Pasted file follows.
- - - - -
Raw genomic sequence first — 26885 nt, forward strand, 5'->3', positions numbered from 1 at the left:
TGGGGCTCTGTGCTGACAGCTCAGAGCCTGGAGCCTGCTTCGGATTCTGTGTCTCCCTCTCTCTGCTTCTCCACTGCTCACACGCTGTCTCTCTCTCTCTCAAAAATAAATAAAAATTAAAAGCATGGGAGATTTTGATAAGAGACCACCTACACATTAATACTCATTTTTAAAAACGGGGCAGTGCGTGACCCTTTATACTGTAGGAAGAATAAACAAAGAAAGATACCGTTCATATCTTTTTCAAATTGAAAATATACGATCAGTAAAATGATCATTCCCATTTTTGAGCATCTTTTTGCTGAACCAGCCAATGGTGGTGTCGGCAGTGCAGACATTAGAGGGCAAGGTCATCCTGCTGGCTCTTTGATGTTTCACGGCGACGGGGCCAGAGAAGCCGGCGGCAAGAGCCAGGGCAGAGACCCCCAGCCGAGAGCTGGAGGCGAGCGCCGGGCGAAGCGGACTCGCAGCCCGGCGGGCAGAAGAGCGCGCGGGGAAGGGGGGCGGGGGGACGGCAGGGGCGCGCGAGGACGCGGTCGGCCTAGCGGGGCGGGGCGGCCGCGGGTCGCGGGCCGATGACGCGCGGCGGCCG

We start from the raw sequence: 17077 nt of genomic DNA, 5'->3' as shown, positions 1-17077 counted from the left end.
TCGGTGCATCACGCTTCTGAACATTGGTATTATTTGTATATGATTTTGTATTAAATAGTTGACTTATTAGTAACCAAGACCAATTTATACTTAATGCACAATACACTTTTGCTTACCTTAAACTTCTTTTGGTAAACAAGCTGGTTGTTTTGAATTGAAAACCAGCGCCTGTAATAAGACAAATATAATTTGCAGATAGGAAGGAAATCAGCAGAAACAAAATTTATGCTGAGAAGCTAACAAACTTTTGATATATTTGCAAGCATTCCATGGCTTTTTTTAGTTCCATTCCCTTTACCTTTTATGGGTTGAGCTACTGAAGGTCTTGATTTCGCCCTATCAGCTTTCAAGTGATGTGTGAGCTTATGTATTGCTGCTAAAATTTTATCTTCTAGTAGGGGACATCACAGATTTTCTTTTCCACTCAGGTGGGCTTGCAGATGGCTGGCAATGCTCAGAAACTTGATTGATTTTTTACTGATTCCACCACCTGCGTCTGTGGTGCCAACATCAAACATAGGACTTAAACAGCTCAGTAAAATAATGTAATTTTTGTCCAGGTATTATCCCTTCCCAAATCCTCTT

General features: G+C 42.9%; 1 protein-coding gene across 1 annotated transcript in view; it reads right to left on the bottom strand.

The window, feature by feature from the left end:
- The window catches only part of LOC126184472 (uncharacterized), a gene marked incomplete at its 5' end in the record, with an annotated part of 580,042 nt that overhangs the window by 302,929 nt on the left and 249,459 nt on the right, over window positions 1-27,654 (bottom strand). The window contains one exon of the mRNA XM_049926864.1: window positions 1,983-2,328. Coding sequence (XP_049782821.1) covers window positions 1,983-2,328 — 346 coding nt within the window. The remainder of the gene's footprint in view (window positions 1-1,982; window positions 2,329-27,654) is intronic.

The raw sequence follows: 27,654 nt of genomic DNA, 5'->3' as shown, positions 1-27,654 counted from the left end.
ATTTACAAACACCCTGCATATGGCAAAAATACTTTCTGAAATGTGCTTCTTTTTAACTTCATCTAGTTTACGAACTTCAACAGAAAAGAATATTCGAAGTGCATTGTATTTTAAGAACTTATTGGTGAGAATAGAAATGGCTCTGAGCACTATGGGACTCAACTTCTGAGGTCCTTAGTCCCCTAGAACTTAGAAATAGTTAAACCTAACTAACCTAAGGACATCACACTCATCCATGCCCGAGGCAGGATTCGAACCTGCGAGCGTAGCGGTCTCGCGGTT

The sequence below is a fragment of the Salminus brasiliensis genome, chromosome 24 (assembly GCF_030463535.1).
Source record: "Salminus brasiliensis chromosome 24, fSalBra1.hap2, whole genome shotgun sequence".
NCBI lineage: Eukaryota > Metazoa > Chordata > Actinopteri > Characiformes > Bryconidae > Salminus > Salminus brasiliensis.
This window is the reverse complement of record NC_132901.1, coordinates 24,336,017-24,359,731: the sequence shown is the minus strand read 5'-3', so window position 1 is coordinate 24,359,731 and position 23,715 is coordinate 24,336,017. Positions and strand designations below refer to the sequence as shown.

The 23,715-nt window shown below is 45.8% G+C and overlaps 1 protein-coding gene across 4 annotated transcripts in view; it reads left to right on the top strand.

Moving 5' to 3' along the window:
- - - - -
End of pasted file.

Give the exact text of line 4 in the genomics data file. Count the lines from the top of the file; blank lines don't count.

TCGGTGCATCACGCTTCTGAACATTGGTATTATTTGTATATGATTTTGTATTAAATAGTTGACTTATTAGTAACCAAGACCAATTTATACTTAATGCACAATACACTTTTGCTTACCTTAAACTTCTTTTGGTAAACAAGCTGGTTGTTTTGAATTGAAAACCAGCGCCTGTAATAAGACAAATATAATTTGCAGATAGGAAGGAAATCAGCAGAAACAAAATTTATGCTGAGAAGCTAACAAACTTTTGATATATTTGCAAGCATTCCATGGCTTTTTTTAGTTCCATTCCCTTTACCTTTTATGGGTTGAGCTACTGAAGGTCTTGATTTCGCCCTATCAGCTTTCAAGTGATGTGTGAGCTTATGTATTGCTGCTAAAATTTTATCTTCTAGTAGGGGACATCACAGATTTTCTTTTCCACTCAGGTGGGCTTGCAGATGGCTGGCAATGCTCAGAAACTTGATTGATTTTTTACTGATTCCACCACCTGCGTCTGTGGTGCCAACATCAAACATAGGACTTAAACAGCTCAGTAAAATAATGTAATTTTTGTCCAGGTATTATCCCTTCCCAAATCCTCTT